Sprint cars with "wings" and airplanes: CameraDan, yeah, that was me!

12:22 PM

By Dan Pimentel,
Airplanista Blog Editor

If you had looked deep into turn one at any of the Central California speedways back in the very early 1980s on many summer Saturday nights, you might have seen a guy that looked a whole lot like Av8rdan. He would have been holding a worn Minolta camera and would have been standing so close to the apex of the turn, he'd be scaring the hell out of the ambulance drivers.

If it was Madera Speedway, it was the SMRA's offset super modifieds, and if it was Kings Speedway, it would be either the local yokels, or the World of Outlaws ripping the clay to shreds in winged sprint cars. Now of course you might be asking what this has to do with aviation? Well, absolutely nothing. But it has to do with yours truly, and I thought now would be a great time to connected the dots for some of my readers.

A recent email out of left field asked me if I was the same guy who used to shoot racing pictures at Kings Speedway in Hanford, California. I replied that yes, "CameraDan" as I was known in those days, and "Av8rdan" as I am known today were in fact the same person: 

Along about 1978, I was working as a quasi-pit crew member for a guy who raced "super modifieds" at Madera, California's lightning quick one-third mile paved oval. One night, they asked me to being my camera and take a couple of pictures, so I did. I talked myself into the infield, and waltzed up to the edge of the track in the apex between turns one and two. I was about 10 feet from the left front tire of cars speeding by at maybe 100 mph. There, I shot several rolls of film, and the images I caught were the classic "stopped race car whizzing past the blurred background" shots. I got lucky, let's face it.

Everyone got so excited about these pics, they almost FORCED me to send them into a small paper called Western Racing News, so I did. Guess what? Yep, they printed a bunch of them, and in a heartbeat, my phone was ringing from the paper to shoot more. They even sent me a press pass to get into any track in the area - how cool was that?

A few of the published action images I shot from
Hanford, CA's Kings Speedway.
One thing led to another, and soon that summer, I was sending in the photos with what I thought to just be nicely crafted cutlines to describe the scene. I have always had a way with words, and soon they started printing the descriptions as articles! By the end of that first summer and into the next year, I had secured press passes from every major West Coast racing paper, along with a couple of national publications such as National Speed Sport News and Circle Track Magazine. With all these passes in my worn old Lowe Pro bag, I could get into the infield of any track in the country:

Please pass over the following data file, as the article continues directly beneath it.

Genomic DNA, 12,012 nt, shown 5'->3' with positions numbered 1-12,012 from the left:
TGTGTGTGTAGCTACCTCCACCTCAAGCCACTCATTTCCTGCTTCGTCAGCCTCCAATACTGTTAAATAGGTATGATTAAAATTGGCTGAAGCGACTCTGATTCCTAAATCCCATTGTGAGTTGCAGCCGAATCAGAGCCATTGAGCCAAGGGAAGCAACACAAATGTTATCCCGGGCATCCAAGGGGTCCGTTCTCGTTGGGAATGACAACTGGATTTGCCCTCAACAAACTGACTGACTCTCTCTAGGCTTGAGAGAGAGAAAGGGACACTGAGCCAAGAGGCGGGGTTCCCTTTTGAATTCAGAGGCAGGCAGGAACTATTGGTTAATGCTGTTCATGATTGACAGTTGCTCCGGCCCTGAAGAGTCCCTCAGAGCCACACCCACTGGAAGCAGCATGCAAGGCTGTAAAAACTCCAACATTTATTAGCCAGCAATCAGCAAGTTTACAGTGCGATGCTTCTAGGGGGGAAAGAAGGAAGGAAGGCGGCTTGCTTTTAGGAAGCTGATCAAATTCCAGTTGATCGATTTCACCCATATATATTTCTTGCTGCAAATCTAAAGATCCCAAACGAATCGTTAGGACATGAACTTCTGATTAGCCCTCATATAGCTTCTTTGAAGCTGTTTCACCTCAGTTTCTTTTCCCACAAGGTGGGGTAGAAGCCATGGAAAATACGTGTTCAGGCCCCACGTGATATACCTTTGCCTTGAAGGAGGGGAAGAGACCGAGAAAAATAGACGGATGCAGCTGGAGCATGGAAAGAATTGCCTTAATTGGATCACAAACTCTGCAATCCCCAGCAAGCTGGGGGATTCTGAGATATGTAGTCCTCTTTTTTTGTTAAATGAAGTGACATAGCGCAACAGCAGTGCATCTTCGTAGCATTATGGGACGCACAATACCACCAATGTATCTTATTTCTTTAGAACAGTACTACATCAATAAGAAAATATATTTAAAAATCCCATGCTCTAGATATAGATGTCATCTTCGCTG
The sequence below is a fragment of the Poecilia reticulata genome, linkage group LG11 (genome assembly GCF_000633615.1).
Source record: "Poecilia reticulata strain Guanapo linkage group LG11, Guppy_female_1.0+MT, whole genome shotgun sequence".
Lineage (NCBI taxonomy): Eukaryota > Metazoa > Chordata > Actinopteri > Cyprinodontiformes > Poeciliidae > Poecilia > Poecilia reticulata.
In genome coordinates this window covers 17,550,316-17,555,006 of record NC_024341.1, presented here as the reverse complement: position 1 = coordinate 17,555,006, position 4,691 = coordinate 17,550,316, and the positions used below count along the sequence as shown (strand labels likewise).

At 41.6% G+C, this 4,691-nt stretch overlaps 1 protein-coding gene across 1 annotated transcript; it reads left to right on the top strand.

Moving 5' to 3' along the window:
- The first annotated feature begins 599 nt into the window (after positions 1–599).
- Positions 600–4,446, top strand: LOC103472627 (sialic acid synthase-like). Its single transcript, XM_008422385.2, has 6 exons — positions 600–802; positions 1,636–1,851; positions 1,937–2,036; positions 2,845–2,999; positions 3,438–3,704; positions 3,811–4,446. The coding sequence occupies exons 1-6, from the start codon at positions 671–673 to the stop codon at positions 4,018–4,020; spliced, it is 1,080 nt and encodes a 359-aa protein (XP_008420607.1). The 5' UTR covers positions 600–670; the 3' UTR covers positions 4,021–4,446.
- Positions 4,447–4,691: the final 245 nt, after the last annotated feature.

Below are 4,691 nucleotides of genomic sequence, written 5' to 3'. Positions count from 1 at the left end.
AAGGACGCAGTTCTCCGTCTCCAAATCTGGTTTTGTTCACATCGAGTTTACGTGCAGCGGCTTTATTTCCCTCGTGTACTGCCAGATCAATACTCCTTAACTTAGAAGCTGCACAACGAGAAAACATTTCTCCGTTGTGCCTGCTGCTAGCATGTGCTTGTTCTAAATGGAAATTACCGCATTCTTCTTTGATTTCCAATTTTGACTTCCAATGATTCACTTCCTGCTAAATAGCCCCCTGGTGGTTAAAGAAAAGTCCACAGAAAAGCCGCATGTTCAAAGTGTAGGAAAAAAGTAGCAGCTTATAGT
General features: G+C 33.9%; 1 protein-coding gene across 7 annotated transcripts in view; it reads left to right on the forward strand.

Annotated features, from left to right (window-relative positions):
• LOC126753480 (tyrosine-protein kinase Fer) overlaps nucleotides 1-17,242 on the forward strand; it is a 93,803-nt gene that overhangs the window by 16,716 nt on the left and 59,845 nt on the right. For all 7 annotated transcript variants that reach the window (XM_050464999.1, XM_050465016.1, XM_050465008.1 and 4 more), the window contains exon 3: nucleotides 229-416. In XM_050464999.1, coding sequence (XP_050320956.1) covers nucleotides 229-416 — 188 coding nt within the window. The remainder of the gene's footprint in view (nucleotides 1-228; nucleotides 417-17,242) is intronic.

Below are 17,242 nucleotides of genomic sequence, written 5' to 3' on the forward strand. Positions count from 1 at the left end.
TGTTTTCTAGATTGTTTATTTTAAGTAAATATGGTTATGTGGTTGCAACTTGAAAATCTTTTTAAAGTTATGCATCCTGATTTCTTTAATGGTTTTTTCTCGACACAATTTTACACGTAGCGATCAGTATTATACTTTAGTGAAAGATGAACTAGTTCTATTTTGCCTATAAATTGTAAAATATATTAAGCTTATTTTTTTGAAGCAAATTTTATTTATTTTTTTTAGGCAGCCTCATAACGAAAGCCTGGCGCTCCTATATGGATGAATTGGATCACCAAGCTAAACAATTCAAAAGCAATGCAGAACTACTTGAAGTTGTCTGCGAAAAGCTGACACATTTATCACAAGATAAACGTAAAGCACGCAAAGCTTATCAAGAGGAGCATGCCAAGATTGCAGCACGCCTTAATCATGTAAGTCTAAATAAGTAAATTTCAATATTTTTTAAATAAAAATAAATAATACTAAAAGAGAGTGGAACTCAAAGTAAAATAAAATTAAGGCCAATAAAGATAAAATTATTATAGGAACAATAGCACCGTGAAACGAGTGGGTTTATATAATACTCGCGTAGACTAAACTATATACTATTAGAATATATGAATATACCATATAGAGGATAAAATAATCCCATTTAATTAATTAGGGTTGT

I spent the next 10 years of my life as one of the West's more well-known racing photojournalists. I would shoot at night, race home to a improvised darkroom in a closet, and develop and print whole sets of the best shots from that night's crash and go. I'd then pound out a bunch of gibberish as copy, stuff it all into about 12 manilas and shoot it into the FedEx system. Back in the day, had I invested about $20,000 in a serious Nikon film system, the same long lenses the football shooters were using, and a bad-ass portable flash system, I could have become a well-known national figure in auto racing photography...I was that close to the top. But the foolish financial decisions of a twentysomething kept me in medium-quality equipment and I was never able to "break into" the big time.

Somewhere along the way, I lost my ambition to shoot auto racing. Maybe it was all the racers that owned me money, but in the mid 90s, airplanes replaced race cars in my soul, and I have never looked back. I could not be happier with my current career as ad agency owner, writer and photographer, and I still can somehow capture things in my lens to satisfy those who pay me well to do it. If you go here, you can glimpse a collection of images I have produced, just to get an idea of what Camera Dan version 2.0 is doing these days.

So where, you ask, are all those old shots of Everett Edlund, Steve Kinser, Rick Mears and all the other dudes I used to stop at 1/500th of a second? Sorry to say, those old negatives are stuffed into archival binder sleeves and stashed in boxes under my stairs. Way back when, I swore I would get a film scanner and convert them all to digital stills. But then I realized this: Who really wants to see Anthony Simone flipping over Wally Pankratz at Mesa Marin Speedway these days? IS there a reason to spend 1,000s of hours finding those grand old shots of "Slammin' Sammy Swindell, Jac "Wild Child" Haudenschild and Doug Wolfgang blasting three abreast into the dark monster (turn one) at the legendary Ascot Park Speedway in Gardena?

That was then, this is now. These days, I get excited when shooting an old Antonov AN-2, crawling all over the inside of a Pilatus PC-12, or getting in clean and tight on a perfectly-restored Wright Whirlwind at Oshkosh. Yes, the former CameraDan is alive and well, he's just hiding up in the forest in Oregon, about as far away from turn one as he can possibly get.

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